16. Hey there. Just happened across this thread and saw this. My recipe, such as it is, is just 1 cup mineral/sparkling water, 1 cup Greek yoghurt or cream, 3 cups self-raising flour. Mix together with a knife, dump out and cut scone-like rounds, brush with a little leftover yoghurt and bake 15 minutes at 220C. They're not as flaky as butter-based scones, but very easy. I tend to make savoury scones (i.e. use this as a base to add cheese, green onions, chilli, bacon or whatnot, but for a sweet version, I just add some sugar. Makes perfectly nice scones, if you ask me. My theory is that the carbonation gives the self-raising flour a little more lift.
  17. My mother grows identical-looking ones, and after much pondering it over the years, I've pretty much convinced myself they're green chile de arbols - images here.
  18. Yummy looking meals there, Kim. I've had a hankering for green beans lately, I may try them long-cooked. rotuts, the tahini sauce is simply crushed garlic mixed with tahini and salt and thinned with lemon juice. Sometimes I add a spoonful of Greek yoghurt, but not this time. The beans, I riffed on this recipe, but skipped the raisins and orange zest. It was a winner though..will definitely make it again.
  19. I like the look of that Lyonnaise, Soba. And patrickamory, your pomegranate duck had me hankering for pom. molasses, so: Green beans braised with pomegranate molasses, chilli, lime and walnuts With swordfish and tahini garlic sauce.
  20. Beautiful food in this thread, FrogPrincesse - I'm really thinking about ordering this book now!
  21. I love that danish Christmas tree, Kim! Breakfast here was crispbread smeared with avocado, and topped with flaked smoked eel and this extraordinarily delicious Japanese condiment I've just found; okazushoga (or that's what the Japanese text says, anyway). It's some kind of sprinkle for topping rice etc, like furikake - this is sort of oily clumps of ginger (the shoga), sugar, salt, onion powder and MSG. SO good. I have to find more of this!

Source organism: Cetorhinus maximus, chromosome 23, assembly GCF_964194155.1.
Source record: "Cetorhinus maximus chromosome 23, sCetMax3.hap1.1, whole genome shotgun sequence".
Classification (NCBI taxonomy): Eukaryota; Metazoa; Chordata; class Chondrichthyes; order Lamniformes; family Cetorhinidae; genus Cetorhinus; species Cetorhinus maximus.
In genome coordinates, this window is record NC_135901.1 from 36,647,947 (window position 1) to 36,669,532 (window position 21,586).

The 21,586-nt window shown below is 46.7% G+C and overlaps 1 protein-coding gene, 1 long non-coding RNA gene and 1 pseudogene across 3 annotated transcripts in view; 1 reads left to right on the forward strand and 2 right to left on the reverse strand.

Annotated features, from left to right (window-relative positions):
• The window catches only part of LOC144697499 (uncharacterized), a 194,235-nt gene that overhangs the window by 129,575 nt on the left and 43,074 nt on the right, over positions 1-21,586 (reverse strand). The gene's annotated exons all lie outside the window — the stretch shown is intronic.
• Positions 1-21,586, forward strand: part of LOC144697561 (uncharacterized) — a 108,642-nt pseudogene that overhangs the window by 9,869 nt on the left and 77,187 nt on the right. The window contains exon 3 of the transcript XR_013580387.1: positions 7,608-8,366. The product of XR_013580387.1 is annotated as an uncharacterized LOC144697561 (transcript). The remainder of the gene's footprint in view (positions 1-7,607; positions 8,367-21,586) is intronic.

22. Beautiful beef, Paul. And PC, insanely wonderful dishes as usual. scubadoo97, that pork belly looks luscious.. Simple food for me, still in recovery. Salmon sashimi, chopped with avocado and dressed with soy sauce, sesame oil, furikake and packaged tempura crumbles (tenkasu). They look like rice krispies, no?
  23. Not the prettiest plate I've ever made, but I had sausages, chicken stock and cavolo nero to use up so I followed this recipe to make "Italian Wedding Soup". http://www.thekitchn.com/recipe-italian-wedding-soup-136211 Pictured with a photobombing cat.
  24. I've spent quite a lot of time in Vietnam, and they definitely use Maggi. It's often in the condiment tray on restaurant tables, too.